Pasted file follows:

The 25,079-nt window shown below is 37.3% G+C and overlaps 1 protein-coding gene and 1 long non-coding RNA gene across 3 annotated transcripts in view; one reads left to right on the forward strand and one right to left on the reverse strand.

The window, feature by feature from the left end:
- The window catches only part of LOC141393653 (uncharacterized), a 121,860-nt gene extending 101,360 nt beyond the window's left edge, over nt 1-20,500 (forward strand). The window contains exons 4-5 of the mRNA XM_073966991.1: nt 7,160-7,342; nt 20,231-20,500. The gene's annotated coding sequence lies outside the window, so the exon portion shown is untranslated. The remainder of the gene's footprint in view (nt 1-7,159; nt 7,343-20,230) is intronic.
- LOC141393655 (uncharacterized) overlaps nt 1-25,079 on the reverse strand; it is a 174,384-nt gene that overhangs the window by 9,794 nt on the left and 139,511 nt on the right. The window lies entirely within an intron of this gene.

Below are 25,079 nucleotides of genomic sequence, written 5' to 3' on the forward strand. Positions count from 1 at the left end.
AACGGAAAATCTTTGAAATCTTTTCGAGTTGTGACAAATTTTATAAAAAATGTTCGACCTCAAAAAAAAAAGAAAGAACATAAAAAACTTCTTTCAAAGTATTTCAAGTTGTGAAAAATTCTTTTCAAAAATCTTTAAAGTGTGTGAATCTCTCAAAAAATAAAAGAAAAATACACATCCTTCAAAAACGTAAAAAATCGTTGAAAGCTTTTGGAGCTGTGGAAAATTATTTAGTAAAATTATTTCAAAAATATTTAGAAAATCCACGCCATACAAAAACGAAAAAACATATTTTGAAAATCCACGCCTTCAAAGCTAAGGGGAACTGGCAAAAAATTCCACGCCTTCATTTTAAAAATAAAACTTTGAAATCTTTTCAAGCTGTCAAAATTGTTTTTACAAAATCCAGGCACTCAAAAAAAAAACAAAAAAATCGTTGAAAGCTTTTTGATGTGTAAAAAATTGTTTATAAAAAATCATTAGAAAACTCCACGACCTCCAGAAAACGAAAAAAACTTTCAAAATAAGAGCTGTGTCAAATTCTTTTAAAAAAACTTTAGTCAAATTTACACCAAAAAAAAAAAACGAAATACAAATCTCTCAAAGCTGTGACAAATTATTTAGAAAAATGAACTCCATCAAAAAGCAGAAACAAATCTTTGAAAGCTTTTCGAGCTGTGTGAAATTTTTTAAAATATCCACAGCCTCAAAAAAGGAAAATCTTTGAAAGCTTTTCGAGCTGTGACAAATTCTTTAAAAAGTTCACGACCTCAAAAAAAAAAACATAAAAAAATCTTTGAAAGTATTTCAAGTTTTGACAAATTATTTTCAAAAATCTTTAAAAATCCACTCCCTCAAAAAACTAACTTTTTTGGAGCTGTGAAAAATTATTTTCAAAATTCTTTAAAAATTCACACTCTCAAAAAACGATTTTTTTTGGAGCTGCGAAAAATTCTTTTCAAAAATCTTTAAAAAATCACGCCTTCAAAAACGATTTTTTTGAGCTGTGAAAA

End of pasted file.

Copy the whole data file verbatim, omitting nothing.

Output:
The 25,079-nt window shown below is 37.3% G+C and overlaps 1 protein-coding gene and 1 long non-coding RNA gene across 3 annotated transcripts in view; one reads left to right on the forward strand and one right to left on the reverse strand.

The window, feature by feature from the left end:
- The window catches only part of LOC141393653 (uncharacterized), a 121,860-nt gene extending 101,360 nt beyond the window's left edge, over nt 1-20,500 (forward strand). The window contains exons 4-5 of the mRNA XM_073966991.1: nt 7,160-7,342; nt 20,231-20,500. The gene's annotated coding sequence lies outside the window, so the exon portion shown is untranslated. The remainder of the gene's footprint in view (nt 1-7,159; nt 7,343-20,230) is intronic.
- LOC141393655 (uncharacterized) overlaps nt 1-25,079 on the reverse strand; it is a 174,384-nt gene that overhangs the window by 9,794 nt on the left and 139,511 nt on the right. The window lies entirely within an intron of this gene.

Below are 25,079 nucleotides of genomic sequence, written 5' to 3' on the forward strand. Positions count from 1 at the left end.
AACGGAAAATCTTTGAAATCTTTTCGAGTTGTGACAAATTTTATAAAAAATGTTCGACCTCAAAAAAAAAAGAAAGAACATAAAAAACTTCTTTCAAAGTATTTCAAGTTGTGAAAAATTCTTTTCAAAAATCTTTAAAGTGTGTGAATCTCTCAAAAAATAAAAGAAAAATACACATCCTTCAAAAACGTAAAAAATCGTTGAAAGCTTTTGGAGCTGTGGAAAATTATTTAGTAAAATTATTTCAAAAATATTTAGAAAATCCACGCCATACAAAAACGAAAAAACATATTTTGAAAATCCACGCCTTCAAAGCTAAGGGGAACTGGCAAAAAATTCCACGCCTTCATTTTAAAAATAAAACTTTGAAATCTTTTCAAGCTGTCAAAATTGTTTTTACAAAATCCAGGCACTCAAAAAAAAAACAAAAAAATCGTTGAAAGCTTTTTGATGTGTAAAAAATTGTTTATAAAAAATCATTAGAAAACTCCACGACCTCCAGAAAACGAAAAAAACTTTCAAAATAAGAGCTGTGTCAAATTCTTTTAAAAAAACTTTAGTCAAATTTACACCAAAAAAAAAAAACGAAATACAAATCTCTCAAAGCTGTGACAAATTATTTAGAAAAATGAACTCCATCAAAAAGCAGAAACAAATCTTTGAAAGCTTTTCGAGCTGTGTGAAATTTTTTAAAATATCCACAGCCTCAAAAAAGGAAAATCTTTGAAAGCTTTTCGAGCTGTGACAAATTCTTTAAAAAGTTCACGACCTCAAAAAAAAAAACATAAAAAAATCTTTGAAAGTATTTCAAGTTTTGACAAATTATTTTCAAAAATCTTTAAAAATCCACTCCCTCAAAAAACTAACTTTTTTGGAGCTGTGAAAAATTATTTTCAAAATTCTTTAAAAATTCACACTCTCAAAAAACGATTTTTTTTGGAGCTGCGAAAAATTCTTTTCAAAAATCTTTAAAAAATCACGCCTTCAAAAACGATTTTTTTGAGCTGTGAAAA